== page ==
How will the downgrading of the U.S. credit rating from triple-A to AA+ effect real estate? Recently S&P downgraded the U.S. credit rating for the first time in history. The reason given was the high ratio of the Federal debt to GNP, the recently passed bill to increase the Federal debt which did not reduce the debt nearly as much as financial experts say is necessary, and the political gridlock which does not bode well for the future resolution of the continuing debt crises. But how will this effect retirees who want to retire and buy a home?
Downgrading of the U.S. Credit Rating Not Good
Downgrading of the U.S. Credit Rating Effects Retirees
The experts are all over the map on the economic implications of the downgrading of the U.S. credit rating. But there will be some serious consequences in my opinion. We are already seeing violent gyrations in the stock market and in markets around the world. The talking heads argue two opposite positions. One is that the downgrade was justified, and the other is that it was not. The former view seems to be the conservative perspective and the later the liberal perspective. Regardless of your world view or your political perspective, it is very likely that this downgrading of the U.S. credit rating will reverberate throughout our economic system.
Downgrading of the U.S. Credit Rating Will Impact Real Estate
I believe the real estate market will be effected by this downgrading, and here is how.
First, retirees who have large retirement funds in the stock market will pause to take an inventory of their financial situation and the risks they are facing. While the traditional Registered Financial Advisers will continue to argue, “Buy and hold for the long term,” one cannot help but sit up and take notice when the Dow Jones Industrial Average drops by 300 to 500 points in a single day. At that rate it does not take long for the cumulative drop to reach a couple of thousand points. Today the Down Jones ended the trading day down 634.76 points. Of course, the argument is that the market will come back up. All of this means that some retirees who are feeling the pain of mutual funds taking a hit may put their plans to buy a home on hold for a period of weeks or longer.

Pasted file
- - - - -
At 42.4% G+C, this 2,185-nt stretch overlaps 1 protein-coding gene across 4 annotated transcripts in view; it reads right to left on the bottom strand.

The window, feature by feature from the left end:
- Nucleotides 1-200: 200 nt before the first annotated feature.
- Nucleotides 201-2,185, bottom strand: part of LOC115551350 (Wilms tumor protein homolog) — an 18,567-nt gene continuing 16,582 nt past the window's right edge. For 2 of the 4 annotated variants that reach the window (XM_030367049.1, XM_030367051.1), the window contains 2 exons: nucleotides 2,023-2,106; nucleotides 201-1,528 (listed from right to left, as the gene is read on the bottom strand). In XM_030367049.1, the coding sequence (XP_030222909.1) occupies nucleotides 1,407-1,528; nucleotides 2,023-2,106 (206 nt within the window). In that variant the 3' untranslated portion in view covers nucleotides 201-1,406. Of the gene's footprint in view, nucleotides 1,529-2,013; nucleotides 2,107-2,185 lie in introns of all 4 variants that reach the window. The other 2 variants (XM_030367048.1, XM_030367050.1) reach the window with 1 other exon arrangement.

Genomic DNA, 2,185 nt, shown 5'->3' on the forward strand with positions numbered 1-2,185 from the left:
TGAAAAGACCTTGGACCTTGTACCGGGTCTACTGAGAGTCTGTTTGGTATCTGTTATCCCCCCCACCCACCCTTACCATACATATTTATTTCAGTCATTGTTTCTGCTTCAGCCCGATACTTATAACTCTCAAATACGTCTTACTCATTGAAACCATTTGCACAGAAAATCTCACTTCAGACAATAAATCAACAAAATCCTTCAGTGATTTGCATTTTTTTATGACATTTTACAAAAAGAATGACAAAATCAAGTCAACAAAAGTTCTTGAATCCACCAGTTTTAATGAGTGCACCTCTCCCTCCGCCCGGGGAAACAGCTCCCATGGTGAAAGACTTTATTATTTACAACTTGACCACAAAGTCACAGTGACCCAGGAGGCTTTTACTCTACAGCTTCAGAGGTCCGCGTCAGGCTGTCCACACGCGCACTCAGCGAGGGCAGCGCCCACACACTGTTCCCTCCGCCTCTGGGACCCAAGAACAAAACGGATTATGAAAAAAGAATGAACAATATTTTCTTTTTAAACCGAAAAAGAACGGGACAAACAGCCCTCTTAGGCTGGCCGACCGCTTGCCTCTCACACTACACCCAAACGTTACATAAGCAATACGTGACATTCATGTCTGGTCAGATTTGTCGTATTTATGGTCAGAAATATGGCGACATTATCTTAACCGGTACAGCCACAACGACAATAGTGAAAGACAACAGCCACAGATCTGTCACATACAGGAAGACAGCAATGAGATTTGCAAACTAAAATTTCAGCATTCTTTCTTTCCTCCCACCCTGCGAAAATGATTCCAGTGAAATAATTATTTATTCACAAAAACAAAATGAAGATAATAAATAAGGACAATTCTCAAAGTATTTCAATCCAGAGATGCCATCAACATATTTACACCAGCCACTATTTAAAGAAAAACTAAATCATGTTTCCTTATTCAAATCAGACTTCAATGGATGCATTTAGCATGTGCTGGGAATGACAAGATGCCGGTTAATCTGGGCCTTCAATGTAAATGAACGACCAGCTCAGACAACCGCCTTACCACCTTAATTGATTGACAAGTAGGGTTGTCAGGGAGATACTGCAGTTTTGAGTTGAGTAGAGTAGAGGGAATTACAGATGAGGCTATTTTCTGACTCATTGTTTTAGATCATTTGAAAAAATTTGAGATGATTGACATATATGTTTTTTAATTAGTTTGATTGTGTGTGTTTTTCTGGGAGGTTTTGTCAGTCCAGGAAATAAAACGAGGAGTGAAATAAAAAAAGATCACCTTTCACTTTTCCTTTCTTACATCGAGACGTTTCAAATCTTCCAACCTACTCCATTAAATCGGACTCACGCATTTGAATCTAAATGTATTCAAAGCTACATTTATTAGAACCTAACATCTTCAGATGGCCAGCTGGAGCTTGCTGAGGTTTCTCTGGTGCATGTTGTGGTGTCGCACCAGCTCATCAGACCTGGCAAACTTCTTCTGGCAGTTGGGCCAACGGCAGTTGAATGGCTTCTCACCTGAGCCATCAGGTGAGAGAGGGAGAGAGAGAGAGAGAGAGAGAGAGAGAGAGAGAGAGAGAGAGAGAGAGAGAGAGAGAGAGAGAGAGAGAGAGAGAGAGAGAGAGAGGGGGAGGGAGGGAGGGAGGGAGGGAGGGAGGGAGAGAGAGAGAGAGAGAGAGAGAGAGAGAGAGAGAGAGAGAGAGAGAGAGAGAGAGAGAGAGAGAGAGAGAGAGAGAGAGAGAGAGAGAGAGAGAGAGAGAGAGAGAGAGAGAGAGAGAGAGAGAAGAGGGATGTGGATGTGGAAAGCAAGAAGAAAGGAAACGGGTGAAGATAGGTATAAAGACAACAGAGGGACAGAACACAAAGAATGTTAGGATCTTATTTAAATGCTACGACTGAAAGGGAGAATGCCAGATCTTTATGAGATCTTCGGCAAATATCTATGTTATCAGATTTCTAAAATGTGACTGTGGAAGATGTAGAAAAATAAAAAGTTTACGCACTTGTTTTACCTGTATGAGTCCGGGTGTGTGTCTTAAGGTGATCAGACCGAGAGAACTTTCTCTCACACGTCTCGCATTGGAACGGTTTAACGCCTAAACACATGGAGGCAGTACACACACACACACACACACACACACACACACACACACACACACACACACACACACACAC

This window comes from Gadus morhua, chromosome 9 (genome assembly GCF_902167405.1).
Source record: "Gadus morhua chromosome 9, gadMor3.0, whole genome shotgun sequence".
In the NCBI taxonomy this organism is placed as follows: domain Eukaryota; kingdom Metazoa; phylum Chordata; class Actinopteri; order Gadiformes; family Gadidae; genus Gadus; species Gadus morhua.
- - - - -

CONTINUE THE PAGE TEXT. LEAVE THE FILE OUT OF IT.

There is a good argument that the downgrading of the U.S. credit rating is not the major reason for the stock market decline. It is one reason, but is not a complete explanation. Other experts are saying that the reason for the current market decline has more to do with Wall Street and investors reacting to what they feel is the massive failure of Obama’s economic policies and the continuing growth of Federal spending that is clearly out of control. Both parties have kicked the can down the road without resolution, and the crisis looms.
Second, interest rates are almost certainly going to increase in the weeks ahead. How fast and how much are complete unknowns, but increased interest rates are likely to be a consequence of the downgrading of the U.S. credit rating. There is a legitimate argument that it may not be as pronounced as one would think since buyers of treasuries are still buying, and that is keeping interest rates down. This means that retirees who believe interest rates will increase may be motivated to buy now before interest rates do increase.
For retirees who feel financially secure, this is a buyer’s market, but whether they decide to buy a home now will depend on how they feel the downgrading of the U.S. credit rating will effect their financial future.
Last Updated on September 4, 2011 by Chuck Marunde